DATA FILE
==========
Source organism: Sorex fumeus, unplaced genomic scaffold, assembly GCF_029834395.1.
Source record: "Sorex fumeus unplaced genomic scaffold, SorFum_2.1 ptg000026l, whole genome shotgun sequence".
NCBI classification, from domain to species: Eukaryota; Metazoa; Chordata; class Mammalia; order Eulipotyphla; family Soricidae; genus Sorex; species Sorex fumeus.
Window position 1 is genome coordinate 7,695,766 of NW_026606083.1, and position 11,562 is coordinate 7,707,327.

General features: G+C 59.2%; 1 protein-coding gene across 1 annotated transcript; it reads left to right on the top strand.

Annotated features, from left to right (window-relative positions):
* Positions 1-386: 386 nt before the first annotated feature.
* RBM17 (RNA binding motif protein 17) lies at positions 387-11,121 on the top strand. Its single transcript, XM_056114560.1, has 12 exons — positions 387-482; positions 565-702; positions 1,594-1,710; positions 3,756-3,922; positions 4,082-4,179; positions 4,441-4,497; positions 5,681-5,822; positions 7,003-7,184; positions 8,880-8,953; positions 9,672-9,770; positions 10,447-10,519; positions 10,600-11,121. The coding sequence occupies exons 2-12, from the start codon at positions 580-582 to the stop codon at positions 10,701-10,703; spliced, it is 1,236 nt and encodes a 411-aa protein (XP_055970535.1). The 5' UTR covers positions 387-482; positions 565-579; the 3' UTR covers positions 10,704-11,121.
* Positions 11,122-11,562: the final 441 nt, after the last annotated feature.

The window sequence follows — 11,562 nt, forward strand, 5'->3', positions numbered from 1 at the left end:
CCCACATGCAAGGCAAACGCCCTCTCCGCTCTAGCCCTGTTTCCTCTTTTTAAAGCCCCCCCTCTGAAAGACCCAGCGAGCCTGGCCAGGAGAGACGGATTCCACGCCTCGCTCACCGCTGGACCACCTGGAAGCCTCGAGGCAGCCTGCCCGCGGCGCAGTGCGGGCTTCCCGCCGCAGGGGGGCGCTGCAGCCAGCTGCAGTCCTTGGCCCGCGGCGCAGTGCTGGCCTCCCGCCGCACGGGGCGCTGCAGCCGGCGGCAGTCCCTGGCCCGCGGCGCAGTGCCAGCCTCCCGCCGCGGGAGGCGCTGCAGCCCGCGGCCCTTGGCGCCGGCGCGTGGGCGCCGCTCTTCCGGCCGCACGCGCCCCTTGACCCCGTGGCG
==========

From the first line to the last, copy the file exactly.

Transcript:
Source organism: Sorex fumeus, unplaced genomic scaffold, assembly GCF_029834395.1.
Source record: "Sorex fumeus unplaced genomic scaffold, SorFum_2.1 ptg000026l, whole genome shotgun sequence".
NCBI classification, from domain to species: Eukaryota; Metazoa; Chordata; class Mammalia; order Eulipotyphla; family Soricidae; genus Sorex; species Sorex fumeus.
Window position 1 is genome coordinate 7,695,766 of NW_026606083.1, and position 11,562 is coordinate 7,707,327.

General features: G+C 59.2%; 1 protein-coding gene across 1 annotated transcript; it reads left to right on the top strand.

Annotated features, from left to right (window-relative positions):
* Positions 1-386: 386 nt before the first annotated feature.
* RBM17 (RNA binding motif protein 17) lies at positions 387-11,121 on the top strand. Its single transcript, XM_056114560.1, has 12 exons — positions 387-482; positions 565-702; positions 1,594-1,710; positions 3,756-3,922; positions 4,082-4,179; positions 4,441-4,497; positions 5,681-5,822; positions 7,003-7,184; positions 8,880-8,953; positions 9,672-9,770; positions 10,447-10,519; positions 10,600-11,121. The coding sequence occupies exons 2-12, from the start codon at positions 580-582 to the stop codon at positions 10,701-10,703; spliced, it is 1,236 nt and encodes a 411-aa protein (XP_055970535.1). The 5' UTR covers positions 387-482; positions 565-579; the 3' UTR covers positions 10,704-11,121.
* Positions 11,122-11,562: the final 441 nt, after the last annotated feature.

The window sequence follows — 11,562 nt, forward strand, 5'->3', positions numbered from 1 at the left end:
CCCACATGCAAGGCAAACGCCCTCTCCGCTCTAGCCCTGTTTCCTCTTTTTAAAGCCCCCCCTCTGAAAGACCCAGCGAGCCTGGCCAGGAGAGACGGATTCCACGCCTCGCTCACCGCTGGACCACCTGGAAGCCTCGAGGCAGCCTGCCCGCGGCGCAGTGCGGGCTTCCCGCCGCAGGGGGGCGCTGCAGCCAGCTGCAGTCCTTGGCCCGCGGCGCAGTGCTGGCCTCCCGCCGCACGGGGCGCTGCAGCCGGCGGCAGTCCCTGGCCCGCGGCGCAGTGCCAGCCTCCCGCCGCGGGAGGCGCTGCAGCCCGCGGCCCTTGGCGCCGGCGCGTGGGCGCCGCTCTTCCGGCCGCACGCGCCCCTTGACCCCGTGGCG